What’s the Difference between Disinformation and Misinformation?

March 15, 2023 | 12:18 pm
a young person holds a sign reading "Our future's on the line" at a protestJosh Barwick/Unsplash
Sophia Marjanovic
Former Contributor

Information spreads around the world faster than it ever has in human history due to innovations in technology. Ensuring that people have access to accurate information to make science-based and informed decisions is crucial for public health and safety. Because those who spread disinformation try to create the chaos of division, distraction, delays, and demoralization in order to disrupt democratic processes that can result in science-based solutions, underestimating the intent of false information when it is spread is not to our advantage if we seek to uphold fair democratic processes.

How is misinformation different from disinformation?

Information can be defined as “knowledge obtained from investigation, study or instruction.” Scholars who study the spread of false information define misinformation as false information without the intent to cause harm, and distinguish it from disinformation as false information that is shared with the intent to cause harm. Misinformation  is not intentional, but disinformation is, and we must remember that.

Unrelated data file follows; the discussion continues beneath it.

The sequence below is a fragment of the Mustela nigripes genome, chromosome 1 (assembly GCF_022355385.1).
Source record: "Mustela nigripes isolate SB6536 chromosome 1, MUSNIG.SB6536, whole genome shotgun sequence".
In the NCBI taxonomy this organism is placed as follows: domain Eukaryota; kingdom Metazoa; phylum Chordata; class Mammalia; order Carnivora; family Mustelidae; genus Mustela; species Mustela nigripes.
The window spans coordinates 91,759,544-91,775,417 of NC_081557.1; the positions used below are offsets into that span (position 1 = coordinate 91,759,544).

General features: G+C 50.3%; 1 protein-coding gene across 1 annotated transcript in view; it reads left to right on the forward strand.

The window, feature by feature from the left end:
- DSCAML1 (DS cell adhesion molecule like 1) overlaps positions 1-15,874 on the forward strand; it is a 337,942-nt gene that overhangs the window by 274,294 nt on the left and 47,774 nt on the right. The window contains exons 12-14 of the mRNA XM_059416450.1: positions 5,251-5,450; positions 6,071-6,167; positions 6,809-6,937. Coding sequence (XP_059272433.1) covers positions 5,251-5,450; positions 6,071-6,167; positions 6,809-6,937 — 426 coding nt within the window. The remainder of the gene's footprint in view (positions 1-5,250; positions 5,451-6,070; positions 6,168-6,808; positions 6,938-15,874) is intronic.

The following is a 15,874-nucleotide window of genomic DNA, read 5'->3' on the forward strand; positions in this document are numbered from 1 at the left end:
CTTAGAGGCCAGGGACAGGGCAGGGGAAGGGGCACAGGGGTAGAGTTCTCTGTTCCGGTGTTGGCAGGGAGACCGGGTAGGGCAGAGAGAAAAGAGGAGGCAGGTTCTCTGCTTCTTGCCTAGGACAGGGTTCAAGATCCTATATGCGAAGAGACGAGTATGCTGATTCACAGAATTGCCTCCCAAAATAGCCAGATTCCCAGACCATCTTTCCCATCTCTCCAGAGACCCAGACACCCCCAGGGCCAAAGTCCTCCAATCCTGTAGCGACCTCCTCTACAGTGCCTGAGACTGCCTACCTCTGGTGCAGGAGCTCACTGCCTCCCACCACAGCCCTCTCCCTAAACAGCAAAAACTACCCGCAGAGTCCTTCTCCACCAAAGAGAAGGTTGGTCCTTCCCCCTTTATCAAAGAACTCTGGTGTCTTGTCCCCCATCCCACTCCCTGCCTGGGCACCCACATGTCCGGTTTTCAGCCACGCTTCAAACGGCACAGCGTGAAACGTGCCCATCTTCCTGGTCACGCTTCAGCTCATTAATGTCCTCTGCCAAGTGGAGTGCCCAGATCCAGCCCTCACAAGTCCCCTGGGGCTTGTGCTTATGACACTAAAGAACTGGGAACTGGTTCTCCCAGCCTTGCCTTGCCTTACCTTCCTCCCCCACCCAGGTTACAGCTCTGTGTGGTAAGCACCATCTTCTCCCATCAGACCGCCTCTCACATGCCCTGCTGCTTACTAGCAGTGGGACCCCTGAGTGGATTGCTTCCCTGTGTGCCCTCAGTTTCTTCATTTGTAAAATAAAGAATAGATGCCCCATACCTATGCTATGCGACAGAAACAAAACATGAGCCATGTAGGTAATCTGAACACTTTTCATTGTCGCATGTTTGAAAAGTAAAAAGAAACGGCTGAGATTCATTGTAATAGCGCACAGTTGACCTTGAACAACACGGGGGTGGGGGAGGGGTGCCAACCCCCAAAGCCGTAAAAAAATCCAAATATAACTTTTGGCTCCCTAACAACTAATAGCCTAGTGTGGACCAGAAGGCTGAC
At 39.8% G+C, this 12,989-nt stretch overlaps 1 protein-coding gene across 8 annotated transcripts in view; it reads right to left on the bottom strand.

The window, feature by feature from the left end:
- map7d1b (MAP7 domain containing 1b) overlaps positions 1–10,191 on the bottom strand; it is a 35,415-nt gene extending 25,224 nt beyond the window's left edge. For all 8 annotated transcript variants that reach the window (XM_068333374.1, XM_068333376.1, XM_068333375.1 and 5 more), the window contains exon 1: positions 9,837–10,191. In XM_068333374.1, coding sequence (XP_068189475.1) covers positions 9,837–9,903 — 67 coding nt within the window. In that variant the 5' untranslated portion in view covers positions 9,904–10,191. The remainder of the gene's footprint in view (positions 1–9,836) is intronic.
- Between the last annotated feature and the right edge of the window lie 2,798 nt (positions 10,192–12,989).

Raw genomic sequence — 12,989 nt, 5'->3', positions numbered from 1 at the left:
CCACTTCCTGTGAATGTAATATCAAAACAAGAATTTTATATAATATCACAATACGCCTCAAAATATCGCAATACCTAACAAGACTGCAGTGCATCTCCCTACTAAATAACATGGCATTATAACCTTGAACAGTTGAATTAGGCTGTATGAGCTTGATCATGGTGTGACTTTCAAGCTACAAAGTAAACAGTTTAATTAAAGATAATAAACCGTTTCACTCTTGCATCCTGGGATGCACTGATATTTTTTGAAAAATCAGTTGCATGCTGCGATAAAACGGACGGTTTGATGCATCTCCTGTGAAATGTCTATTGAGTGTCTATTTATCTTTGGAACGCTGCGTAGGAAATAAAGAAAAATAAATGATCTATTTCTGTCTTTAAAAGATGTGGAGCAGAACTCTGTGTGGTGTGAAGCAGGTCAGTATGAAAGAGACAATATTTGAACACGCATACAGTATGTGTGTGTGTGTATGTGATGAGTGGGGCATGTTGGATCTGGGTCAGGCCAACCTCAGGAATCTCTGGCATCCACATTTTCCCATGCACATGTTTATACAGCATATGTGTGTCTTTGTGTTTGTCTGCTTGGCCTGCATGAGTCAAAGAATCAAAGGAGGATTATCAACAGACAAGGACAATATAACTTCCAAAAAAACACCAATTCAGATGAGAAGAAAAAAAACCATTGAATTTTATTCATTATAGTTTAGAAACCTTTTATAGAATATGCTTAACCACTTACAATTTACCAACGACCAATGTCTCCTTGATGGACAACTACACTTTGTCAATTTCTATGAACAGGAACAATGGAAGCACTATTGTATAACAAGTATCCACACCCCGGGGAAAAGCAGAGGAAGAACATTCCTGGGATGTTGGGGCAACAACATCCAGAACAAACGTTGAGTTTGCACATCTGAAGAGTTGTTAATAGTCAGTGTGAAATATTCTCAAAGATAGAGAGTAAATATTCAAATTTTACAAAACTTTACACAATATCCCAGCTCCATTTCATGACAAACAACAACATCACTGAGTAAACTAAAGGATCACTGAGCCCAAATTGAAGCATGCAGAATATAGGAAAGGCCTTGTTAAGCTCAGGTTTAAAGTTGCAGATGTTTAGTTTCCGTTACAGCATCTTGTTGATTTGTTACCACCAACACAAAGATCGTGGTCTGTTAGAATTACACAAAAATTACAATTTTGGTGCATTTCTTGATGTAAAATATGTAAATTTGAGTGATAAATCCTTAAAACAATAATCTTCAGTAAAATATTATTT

Since at least 2020, according to Google Trends, Google searches for the term “misinformation” are more frequent than for “disinformation.” Because there is a lack of clarity over the meanings of terms to describe false information, sometimes disinformation (which is intentional) is classified as misinformation (which is unintentional). I will show that underestimating the intent of disinformation by labeling it as misinformation serves to propagate the harms of disinformation.

Misinformation and disinformation have been with us for a long time

Disinformation has been documented as early as 44 BC during the Roman Empire. Powerful people seeking to gain from the manipulation of information in a community often use strategies and tactics outlined in the UCS Disinformation Playbook. While technological developments have led to information sharing faster than ever before in human history, unfortunately, these developments often reinforce oppressive practices prevalent in the driving ideologies and practices of power/supremacy of a society.